Sometimes, I get a bit stymied, overwhelmed by the horrifying atrocities that I witness in the world. I’m not advocating avoiding the witness of those events or of taking action to stop them. But there are times when I become lost in these things. I despair. And then I become stilled, muddled and confused by my smallness.
One of the first things we do as babies is mimic the facial expressions of those we can see with our developing field of vision. This nerve-empathy is a sort of hard wiring for our psychological empathy–imagining the emotional or mental states of those around us. When we see people smile, our faces generally begin to mimic the expression before we are fully conscious of it. This is why the yawn test can pick out those inclined toward sociopathic behavior. They won’t yawn, not even a little. The point of that ramble is–what happens if we surround ourselves with people who do not smile, who are cold, wrapped up in their own concerns? Do we get a little out of practice? Perhaps, sometimes, just a little. I think there’s merit in that idea.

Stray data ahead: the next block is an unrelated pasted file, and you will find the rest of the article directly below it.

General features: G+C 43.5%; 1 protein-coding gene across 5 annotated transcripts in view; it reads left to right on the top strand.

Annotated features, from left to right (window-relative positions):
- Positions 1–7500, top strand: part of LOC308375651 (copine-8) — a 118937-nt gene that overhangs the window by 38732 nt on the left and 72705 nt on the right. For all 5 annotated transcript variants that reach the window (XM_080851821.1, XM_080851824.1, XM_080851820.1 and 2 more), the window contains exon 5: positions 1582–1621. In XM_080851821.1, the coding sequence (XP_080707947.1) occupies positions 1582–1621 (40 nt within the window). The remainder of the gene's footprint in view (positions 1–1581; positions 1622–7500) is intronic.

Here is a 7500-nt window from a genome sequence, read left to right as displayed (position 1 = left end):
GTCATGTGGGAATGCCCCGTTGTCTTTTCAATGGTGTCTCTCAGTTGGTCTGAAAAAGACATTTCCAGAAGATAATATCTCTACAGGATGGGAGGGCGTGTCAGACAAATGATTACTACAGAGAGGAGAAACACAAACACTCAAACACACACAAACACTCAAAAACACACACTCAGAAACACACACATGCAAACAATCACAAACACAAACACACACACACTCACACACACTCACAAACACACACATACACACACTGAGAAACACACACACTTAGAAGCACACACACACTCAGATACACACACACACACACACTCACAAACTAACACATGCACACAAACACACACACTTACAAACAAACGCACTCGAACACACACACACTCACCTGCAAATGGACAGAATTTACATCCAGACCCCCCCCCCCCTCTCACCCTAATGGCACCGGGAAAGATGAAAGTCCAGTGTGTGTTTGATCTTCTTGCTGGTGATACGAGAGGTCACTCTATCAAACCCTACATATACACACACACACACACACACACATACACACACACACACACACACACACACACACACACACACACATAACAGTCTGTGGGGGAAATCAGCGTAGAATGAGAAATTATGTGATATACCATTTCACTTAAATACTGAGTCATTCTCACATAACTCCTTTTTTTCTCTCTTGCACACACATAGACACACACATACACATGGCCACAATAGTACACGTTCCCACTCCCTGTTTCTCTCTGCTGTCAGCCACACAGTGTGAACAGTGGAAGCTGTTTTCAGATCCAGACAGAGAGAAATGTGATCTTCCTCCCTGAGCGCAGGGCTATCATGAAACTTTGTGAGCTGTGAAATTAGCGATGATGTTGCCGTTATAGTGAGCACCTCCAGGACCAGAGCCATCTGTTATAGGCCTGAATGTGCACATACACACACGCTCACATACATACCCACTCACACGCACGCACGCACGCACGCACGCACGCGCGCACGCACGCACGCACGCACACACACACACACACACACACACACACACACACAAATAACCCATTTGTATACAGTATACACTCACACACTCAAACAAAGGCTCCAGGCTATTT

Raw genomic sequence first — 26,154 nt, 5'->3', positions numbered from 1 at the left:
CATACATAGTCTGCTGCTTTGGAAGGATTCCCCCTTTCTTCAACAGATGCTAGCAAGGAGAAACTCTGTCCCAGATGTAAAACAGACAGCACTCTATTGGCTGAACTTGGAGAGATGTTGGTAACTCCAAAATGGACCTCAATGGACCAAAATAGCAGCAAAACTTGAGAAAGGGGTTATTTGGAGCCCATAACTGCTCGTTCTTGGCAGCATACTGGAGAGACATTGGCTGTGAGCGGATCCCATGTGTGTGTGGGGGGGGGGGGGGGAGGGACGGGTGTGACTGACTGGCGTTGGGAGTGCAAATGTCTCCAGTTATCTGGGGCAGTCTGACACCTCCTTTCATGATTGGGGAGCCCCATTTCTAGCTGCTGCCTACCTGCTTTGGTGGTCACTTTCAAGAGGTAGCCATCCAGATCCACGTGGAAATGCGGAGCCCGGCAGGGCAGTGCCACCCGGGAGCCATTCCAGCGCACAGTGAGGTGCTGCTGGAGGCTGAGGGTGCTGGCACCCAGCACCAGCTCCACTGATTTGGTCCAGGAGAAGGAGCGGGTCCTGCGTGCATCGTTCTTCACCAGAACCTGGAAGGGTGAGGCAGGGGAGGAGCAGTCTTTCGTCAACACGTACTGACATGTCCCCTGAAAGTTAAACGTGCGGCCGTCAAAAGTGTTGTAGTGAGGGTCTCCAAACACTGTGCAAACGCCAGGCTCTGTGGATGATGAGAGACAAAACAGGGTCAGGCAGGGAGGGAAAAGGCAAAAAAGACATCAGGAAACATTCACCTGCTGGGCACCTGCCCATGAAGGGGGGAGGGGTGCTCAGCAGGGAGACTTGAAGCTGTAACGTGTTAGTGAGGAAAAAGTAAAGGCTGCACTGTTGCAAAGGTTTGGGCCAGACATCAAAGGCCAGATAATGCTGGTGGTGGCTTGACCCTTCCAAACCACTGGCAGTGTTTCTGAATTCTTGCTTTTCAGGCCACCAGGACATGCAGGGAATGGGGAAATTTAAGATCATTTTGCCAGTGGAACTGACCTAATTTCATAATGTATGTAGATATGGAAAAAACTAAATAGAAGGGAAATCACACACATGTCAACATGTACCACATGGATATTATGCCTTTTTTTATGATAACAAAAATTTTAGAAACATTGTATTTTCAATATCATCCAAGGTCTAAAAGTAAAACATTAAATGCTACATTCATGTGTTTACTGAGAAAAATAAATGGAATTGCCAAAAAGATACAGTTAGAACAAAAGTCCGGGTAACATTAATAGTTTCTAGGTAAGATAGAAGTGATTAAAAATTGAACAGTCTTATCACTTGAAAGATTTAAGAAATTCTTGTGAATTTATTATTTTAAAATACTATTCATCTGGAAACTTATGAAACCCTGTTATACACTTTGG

To that end, I have decided to expose myself to images of unbridled, and unselfconscious joy every day. If I have solitary days where I don’t see anyone, I’ll seek out giggly pictures for myself. The interwebs are overbrimmed with images of adorable baby animals and small children frolicking randomly. Because I’ve forgotten how to be glad for no reason. I’ve been awash in horror and tragedy and inequity so frequently, that I forgot to refuel my happy tanks, so that I can go on looking at the dark mirror of my own species and my own soul. I have so much to be thankful for, to be happy about–and I should be using that to fortify myself against what’s wrong–in my world and that beyond my private universe. I have so much work to get done, so much I need to repair and clear out. It’s no time to sit still, locked up by my sense of helplessness.